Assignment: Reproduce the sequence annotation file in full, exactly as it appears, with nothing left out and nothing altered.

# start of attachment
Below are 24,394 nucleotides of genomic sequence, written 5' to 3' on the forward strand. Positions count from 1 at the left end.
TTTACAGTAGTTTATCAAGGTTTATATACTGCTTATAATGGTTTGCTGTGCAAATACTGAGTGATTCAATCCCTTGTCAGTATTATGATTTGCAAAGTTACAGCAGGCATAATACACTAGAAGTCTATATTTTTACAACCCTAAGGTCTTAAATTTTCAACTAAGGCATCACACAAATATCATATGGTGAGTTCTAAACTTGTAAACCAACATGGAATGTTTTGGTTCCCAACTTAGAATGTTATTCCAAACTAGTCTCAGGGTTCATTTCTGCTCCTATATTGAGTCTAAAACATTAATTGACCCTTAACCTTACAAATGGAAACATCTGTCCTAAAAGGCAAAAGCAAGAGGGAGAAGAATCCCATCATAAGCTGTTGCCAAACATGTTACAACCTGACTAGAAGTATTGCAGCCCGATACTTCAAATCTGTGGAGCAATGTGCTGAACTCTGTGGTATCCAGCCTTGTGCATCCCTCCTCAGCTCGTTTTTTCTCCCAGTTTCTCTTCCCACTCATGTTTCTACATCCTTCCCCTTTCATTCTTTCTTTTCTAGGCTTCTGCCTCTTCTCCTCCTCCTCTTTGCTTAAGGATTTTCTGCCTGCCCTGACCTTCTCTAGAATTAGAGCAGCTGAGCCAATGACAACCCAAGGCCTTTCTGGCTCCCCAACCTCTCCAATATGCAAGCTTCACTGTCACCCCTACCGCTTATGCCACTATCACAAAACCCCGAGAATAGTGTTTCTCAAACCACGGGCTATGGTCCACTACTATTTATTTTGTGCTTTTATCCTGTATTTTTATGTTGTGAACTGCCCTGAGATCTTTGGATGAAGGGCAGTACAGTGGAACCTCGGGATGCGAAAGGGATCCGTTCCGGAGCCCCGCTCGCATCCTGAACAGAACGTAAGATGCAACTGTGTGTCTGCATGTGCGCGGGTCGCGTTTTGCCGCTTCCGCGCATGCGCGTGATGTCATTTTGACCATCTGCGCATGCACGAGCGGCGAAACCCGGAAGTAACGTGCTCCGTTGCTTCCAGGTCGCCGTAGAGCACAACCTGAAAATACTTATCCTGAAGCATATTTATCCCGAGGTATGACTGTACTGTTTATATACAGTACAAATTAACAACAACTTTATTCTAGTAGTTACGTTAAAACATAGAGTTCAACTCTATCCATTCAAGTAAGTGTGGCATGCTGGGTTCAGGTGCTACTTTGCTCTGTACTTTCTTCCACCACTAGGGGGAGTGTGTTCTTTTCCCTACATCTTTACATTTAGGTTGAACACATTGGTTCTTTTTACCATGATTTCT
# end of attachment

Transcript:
Below are 24,394 nucleotides of genomic sequence, written 5' to 3' on the forward strand. Positions count from 1 at the left end.
TTTACAGTAGTTTATCAAGGTTTATATACTGCTTATAATGGTTTGCTGTGCAAATACTGAGTGATTCAATCCCTTGTCAGTATTATGATTTGCAAAGTTACAGCAGGCATAATACACTAGAAGTCTATATTTTTACAACCCTAAGGTCTTAAATTTTCAACTAAGGCATCACACAAATATCATATGGTGAGTTCTAAACTTGTAAACCAACATGGAATGTTTTGGTTCCCAACTTAGAATGTTATTCCAAACTAGTCTCAGGGTTCATTTCTGCTCCTATATTGAGTCTAAAACATTAATTGACCCTTAACCTTACAAATGGAAACATCTGTCCTAAAAGGCAAAAGCAAGAGGGAGAAGAATCCCATCATAAGCTGTTGCCAAACATGTTACAACCTGACTAGAAGTATTGCAGCCCGATACTTCAAATCTGTGGAGCAATGTGCTGAACTCTGTGGTATCCAGCCTTGTGCATCCCTCCTCAGCTCGTTTTTTCTCCCAGTTTCTCTTCCCACTCATGTTTCTACATCCTTCCCCTTTCATTCTTTCTTTTCTAGGCTTCTGCCTCTTCTCCTCCTCCTCTTTGCTTAAGGATTTTCTGCCTGCCCTGACCTTCTCTAGAATTAGAGCAGCTGAGCCAATGACAACCCAAGGCCTTTCTGGCTCCCCAACCTCTCCAATATGCAAGCTTCACTGTCACCCCTACCGCTTATGCCACTATCACAAAACCCCGAGAATAGTGTTTCTCAAACCACGGGCTATGGTCCACTACTATTTATTTTGTGCTTTTATCCTGTATTTTTATGTTGTGAACTGCCCTGAGATCTTTGGATGAAGGGCAGTACAGTGGAACCTCGGGATGCGAAAGGGATCCGTTCCGGAGCCCCGCTCGCATCCTGAACAGAACGTAAGATGCAACTGTGTGTCTGCATGTGCGCGGGTCGCGTTTTGCCGCTTCCGCGCATGCGCGTGATGTCATTTTGACCATCTGCGCATGCACGAGCGGCGAAACCCGGAAGTAACGTGCTCCGTTGCTTCCAGGTCGCCGTAGAGCACAACCTGAAAATACTTATCCTGAAGCATATTTATCCCGAGGTATGACTGTACTGTTTATATACAGTACAAATTAACAACAACTTTATTCTAGTAGTTACGTTAAAACATAGAGTTCAACTCTATCCATTCAAGTAAGTGTGGCATGCTGGGTTCAGGTGCTACTTTGCTCTGTACTTTCTTCCACCACTAGGGGGAGTGTGTTCTTTTCCCTACATCTTTACATTTAGGTTGAACACATTGGTTCTTTTTACCATGATTTCT